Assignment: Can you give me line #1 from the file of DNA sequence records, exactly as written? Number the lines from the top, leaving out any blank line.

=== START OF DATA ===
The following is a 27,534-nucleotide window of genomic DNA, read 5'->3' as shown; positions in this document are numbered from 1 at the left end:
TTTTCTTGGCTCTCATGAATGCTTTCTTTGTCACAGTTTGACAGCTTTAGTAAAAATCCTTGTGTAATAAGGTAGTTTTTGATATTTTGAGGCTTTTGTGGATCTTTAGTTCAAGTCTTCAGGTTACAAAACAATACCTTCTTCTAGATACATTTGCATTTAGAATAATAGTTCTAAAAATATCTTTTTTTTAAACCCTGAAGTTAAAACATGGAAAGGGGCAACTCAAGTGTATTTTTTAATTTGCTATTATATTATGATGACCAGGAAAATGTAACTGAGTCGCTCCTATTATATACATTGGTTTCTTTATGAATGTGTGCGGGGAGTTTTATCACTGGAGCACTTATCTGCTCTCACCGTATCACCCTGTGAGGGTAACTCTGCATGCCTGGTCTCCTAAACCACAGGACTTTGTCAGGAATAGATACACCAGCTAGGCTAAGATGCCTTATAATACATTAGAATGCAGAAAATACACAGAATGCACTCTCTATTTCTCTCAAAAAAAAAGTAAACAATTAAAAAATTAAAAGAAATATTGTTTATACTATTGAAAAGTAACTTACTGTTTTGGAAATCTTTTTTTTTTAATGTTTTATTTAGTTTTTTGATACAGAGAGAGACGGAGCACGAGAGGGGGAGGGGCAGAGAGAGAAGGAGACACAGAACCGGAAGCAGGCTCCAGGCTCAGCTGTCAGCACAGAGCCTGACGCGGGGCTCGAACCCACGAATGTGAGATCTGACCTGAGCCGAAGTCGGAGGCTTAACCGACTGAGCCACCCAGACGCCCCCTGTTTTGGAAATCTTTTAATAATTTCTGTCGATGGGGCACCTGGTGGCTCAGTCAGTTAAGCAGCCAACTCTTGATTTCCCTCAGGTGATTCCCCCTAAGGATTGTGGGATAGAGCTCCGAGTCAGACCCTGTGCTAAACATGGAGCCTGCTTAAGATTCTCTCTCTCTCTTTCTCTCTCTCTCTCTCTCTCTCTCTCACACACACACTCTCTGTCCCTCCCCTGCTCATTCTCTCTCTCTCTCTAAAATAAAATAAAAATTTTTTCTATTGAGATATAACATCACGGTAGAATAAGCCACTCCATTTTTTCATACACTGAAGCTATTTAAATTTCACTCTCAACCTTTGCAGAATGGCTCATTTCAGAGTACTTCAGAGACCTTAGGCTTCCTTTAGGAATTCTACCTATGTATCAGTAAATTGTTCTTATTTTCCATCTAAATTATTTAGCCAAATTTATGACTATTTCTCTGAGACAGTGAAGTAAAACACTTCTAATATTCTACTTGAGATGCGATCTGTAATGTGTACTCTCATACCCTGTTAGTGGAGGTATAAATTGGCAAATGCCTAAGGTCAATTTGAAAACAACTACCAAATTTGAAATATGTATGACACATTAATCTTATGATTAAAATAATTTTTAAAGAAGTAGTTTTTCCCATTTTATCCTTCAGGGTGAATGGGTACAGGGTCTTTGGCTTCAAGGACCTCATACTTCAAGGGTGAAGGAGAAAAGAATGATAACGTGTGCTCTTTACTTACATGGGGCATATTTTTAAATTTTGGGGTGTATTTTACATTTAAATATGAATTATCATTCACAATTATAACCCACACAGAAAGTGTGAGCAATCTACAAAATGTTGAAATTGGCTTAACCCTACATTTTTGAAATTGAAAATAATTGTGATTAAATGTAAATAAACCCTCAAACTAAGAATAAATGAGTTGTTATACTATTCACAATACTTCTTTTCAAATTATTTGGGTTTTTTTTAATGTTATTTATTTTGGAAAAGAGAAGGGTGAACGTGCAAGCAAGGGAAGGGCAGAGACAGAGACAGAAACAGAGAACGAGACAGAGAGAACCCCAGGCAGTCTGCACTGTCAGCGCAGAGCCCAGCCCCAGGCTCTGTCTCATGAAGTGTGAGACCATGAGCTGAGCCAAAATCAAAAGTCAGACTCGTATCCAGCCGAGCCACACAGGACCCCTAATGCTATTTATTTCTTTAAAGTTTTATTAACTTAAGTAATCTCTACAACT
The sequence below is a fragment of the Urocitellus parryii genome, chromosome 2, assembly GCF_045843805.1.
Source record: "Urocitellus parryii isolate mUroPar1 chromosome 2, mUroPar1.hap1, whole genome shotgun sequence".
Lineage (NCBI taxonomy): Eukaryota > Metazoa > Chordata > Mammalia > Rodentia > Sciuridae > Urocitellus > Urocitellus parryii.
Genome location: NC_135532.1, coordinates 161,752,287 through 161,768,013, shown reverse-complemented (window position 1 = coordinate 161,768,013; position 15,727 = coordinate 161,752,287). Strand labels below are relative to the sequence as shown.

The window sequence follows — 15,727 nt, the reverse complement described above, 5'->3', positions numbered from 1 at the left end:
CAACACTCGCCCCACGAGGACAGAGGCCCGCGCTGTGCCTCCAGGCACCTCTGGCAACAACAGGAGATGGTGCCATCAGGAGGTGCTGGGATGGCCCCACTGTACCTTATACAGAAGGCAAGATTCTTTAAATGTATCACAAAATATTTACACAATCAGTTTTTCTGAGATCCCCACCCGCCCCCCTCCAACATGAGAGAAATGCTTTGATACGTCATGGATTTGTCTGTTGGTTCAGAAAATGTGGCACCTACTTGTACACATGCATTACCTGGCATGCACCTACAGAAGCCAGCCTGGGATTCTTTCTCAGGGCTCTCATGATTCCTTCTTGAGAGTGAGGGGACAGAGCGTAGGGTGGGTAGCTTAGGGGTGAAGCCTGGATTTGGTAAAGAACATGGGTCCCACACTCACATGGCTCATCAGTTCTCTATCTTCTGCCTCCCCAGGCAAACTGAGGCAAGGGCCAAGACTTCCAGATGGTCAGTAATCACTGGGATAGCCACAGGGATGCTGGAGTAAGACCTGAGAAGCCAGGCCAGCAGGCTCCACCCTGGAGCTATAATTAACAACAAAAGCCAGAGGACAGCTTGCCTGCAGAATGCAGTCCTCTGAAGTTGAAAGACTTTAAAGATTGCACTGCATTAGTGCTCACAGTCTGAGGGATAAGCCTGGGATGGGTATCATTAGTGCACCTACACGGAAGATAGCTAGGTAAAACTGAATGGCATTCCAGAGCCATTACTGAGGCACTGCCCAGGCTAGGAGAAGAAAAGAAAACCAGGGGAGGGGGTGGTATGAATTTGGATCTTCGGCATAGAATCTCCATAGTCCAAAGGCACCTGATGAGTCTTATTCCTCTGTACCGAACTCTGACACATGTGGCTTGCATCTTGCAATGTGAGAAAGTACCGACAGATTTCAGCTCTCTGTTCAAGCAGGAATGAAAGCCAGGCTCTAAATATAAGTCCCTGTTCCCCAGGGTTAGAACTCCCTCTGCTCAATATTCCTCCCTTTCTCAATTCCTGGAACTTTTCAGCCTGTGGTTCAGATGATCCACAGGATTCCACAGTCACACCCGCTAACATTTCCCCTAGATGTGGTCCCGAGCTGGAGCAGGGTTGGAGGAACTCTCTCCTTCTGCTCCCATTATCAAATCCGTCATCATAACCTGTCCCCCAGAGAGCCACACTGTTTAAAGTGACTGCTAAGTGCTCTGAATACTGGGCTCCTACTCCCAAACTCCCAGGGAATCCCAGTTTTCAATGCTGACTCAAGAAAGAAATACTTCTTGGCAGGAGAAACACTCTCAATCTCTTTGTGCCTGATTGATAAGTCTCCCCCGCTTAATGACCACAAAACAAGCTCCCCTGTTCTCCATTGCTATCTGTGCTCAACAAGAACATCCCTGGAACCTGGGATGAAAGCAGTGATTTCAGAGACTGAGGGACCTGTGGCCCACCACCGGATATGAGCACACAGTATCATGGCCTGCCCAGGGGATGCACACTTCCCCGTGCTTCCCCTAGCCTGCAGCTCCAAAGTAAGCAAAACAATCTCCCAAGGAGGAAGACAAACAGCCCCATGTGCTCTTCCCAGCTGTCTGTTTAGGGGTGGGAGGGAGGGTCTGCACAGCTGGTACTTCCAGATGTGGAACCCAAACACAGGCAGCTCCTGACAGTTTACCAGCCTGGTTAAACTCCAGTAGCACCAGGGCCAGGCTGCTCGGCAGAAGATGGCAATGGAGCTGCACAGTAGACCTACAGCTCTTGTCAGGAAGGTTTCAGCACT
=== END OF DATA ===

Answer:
The following is a 27,534-nucleotide window of genomic DNA, read 5'->3' as shown; positions in this document are numbered from 1 at the left end: